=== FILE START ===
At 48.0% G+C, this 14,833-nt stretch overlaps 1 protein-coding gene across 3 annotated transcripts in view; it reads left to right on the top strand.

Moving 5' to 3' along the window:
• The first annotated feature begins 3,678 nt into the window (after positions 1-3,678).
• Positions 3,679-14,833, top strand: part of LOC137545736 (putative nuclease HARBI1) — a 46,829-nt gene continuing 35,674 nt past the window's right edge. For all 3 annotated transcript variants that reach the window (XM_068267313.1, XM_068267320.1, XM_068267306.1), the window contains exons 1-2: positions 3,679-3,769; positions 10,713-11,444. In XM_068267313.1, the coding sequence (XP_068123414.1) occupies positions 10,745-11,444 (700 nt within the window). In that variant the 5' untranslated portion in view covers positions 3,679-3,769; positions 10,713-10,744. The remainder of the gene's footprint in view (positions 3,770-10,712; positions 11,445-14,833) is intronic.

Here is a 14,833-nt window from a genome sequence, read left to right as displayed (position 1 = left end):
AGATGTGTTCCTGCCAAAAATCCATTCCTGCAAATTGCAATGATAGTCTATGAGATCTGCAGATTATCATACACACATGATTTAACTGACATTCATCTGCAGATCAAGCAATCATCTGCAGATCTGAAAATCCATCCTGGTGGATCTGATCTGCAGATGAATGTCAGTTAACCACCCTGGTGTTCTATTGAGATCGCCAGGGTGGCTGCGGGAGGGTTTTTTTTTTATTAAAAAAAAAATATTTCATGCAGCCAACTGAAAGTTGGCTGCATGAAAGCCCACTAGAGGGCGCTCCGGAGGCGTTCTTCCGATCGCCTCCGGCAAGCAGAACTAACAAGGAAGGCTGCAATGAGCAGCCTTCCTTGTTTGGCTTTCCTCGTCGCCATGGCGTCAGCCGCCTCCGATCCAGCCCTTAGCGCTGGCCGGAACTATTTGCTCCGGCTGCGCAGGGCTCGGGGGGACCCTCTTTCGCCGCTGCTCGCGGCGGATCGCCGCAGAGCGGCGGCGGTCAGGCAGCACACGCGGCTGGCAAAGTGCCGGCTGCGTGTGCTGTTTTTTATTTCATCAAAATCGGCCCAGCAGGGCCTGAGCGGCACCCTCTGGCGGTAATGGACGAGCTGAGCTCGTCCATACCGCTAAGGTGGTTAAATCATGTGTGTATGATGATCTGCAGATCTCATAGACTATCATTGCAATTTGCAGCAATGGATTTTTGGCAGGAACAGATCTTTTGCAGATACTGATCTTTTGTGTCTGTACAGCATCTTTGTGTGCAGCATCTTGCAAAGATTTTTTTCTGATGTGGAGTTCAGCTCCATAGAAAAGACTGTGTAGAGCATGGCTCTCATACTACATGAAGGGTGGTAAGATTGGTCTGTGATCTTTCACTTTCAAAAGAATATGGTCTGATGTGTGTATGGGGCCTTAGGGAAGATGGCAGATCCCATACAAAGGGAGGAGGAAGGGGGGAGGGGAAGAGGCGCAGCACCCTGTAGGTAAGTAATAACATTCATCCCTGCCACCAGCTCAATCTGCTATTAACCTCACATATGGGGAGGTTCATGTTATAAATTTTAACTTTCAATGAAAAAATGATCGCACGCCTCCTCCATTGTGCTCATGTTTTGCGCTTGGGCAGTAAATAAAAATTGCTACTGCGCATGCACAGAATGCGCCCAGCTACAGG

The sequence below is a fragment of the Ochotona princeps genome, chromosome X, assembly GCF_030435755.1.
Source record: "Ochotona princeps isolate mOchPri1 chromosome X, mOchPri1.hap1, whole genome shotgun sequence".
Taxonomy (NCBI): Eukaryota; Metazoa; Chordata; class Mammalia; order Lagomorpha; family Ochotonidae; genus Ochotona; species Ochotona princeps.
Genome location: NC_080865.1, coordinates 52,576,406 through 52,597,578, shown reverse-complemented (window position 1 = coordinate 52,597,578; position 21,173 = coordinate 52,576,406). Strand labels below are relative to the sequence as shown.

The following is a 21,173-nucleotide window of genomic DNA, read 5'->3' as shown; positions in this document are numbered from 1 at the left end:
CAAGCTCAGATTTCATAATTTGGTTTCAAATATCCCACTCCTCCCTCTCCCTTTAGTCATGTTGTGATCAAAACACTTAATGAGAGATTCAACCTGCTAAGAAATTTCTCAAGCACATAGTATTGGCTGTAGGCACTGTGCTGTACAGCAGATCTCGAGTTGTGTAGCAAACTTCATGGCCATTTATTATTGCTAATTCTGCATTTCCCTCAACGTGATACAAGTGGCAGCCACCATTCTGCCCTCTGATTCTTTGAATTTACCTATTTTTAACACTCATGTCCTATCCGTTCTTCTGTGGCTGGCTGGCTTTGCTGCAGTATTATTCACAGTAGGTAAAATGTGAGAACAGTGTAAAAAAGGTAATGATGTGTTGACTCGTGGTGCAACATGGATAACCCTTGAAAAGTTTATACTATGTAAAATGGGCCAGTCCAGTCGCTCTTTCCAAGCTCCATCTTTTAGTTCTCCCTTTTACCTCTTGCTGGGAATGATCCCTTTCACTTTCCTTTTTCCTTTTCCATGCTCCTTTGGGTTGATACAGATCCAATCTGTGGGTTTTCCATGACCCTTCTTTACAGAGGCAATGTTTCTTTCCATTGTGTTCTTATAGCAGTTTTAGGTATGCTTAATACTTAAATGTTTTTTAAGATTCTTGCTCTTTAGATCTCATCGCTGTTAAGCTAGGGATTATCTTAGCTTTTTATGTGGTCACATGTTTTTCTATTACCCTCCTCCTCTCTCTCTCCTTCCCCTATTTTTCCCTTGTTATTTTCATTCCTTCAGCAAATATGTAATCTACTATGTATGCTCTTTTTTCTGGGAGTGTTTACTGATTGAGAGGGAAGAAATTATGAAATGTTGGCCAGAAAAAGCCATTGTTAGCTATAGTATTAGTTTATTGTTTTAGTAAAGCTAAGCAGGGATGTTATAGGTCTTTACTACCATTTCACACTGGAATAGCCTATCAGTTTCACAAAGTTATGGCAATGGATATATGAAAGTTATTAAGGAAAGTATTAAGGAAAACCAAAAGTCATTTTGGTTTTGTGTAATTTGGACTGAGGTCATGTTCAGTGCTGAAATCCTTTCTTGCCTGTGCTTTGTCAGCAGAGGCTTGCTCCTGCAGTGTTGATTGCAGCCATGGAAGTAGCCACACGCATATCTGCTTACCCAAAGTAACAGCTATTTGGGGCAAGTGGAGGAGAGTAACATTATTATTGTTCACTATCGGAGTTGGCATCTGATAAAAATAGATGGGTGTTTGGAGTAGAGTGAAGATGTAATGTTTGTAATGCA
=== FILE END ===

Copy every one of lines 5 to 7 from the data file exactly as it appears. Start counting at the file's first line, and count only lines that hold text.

Here is a 14,833-nt window from a genome sequence, read left to right as displayed (position 1 = left end):
AGATGTGTTCCTGCCAAAAATCCATTCCTGCAAATTGCAATGATAGTCTATGAGATCTGCAGATTATCATACACACATGATTTAACTGACATTCATCTGCAGATCAAGCAATCATCTGCAGATCTGAAAATCCATCCTGGTGGATCTGATCTGCAGATGAATGTCAGTTAACCACCCTGGTGTTCTATTGAGATCGCCAGGGTGGCTGCGGGAGGGTTTTTTTTTTATTAAAAAAAAAATATTTCATGCAGCCAACTGAAAGTTGGCTGCATGAAAGCCCACTAGAGGGCGCTCCGGAGGCGTTCTTCCGATCGCCTCCGGCAAGCAGAACTAACAAGGAAGGCTGCAATGAGCAGCCTTCCTTGTTTGGCTTTCCTCGTCGCCATGGCGTCAGCCGCCTCCGATCCAGCCCTTAGCGCTGGCCGGAACTATTTGCTCCGGCTGCGCAGGGCTCGGGGGGACCCTCTTTCGCCGCTGCTCGCGGCGGATCGCCGCAGAGCGGCGGCGGTCAGGCAGCACACGCGGCTGGCAAAGTGCCGGCTGCGTGTGCTGTTTTTTATTTCATCAAAATCGGCCCAGCAGGGCCTGAGCGGCACCCTCTGGCGGTAATGGACGAGCTGAGCTCGTCCATACCGCTAAGGTGGTTAAATCATGTGTGTATGATGATCTGCAGATCTCATAGACTATCATTGCAATTTGCAGCAATGGATTTTTGGCAGGAACAGATCTTTTGCAGATACTGATCTTTTGTGTCTGTACAGCATCTTTGTGTGCAGCATCTTGCAAAGATTTTTTTCTGATGTGGAGTTCAGCTCCATAGAAAAGACTGTGTAGAGCATGGCTCTCATACTACATGAAGGGTGGTAAGATTGGTCTGTGATCTTTCACTTTCAAAAGAATATGGTCTGATGTGTGTATGGGGCCTTAGGGAAGATGGCAGATCCCATACAAAGGGAGGAGGAAGGGGGGAGGGGAAGAGGCGCAGCACCCTGTAGGTAAGTAATAACATTCATCCCTGCCACCAGCTCAATCTGCTATTAACCTCACATATGGGGAGGTTCATGTTATAAATTTTAACTTTCAATGAAAAAATGATCGCACGCCTCCTCCATTGTGCTCATGTTTTGCGCTTGGGCAGTAAATAAAAATTGCTACTGCGCATGCACAGAATGCGCCCAGCTACAGG

The sequence below is a fragment of the Ochotona princeps genome, chromosome X, assembly GCF_030435755.1.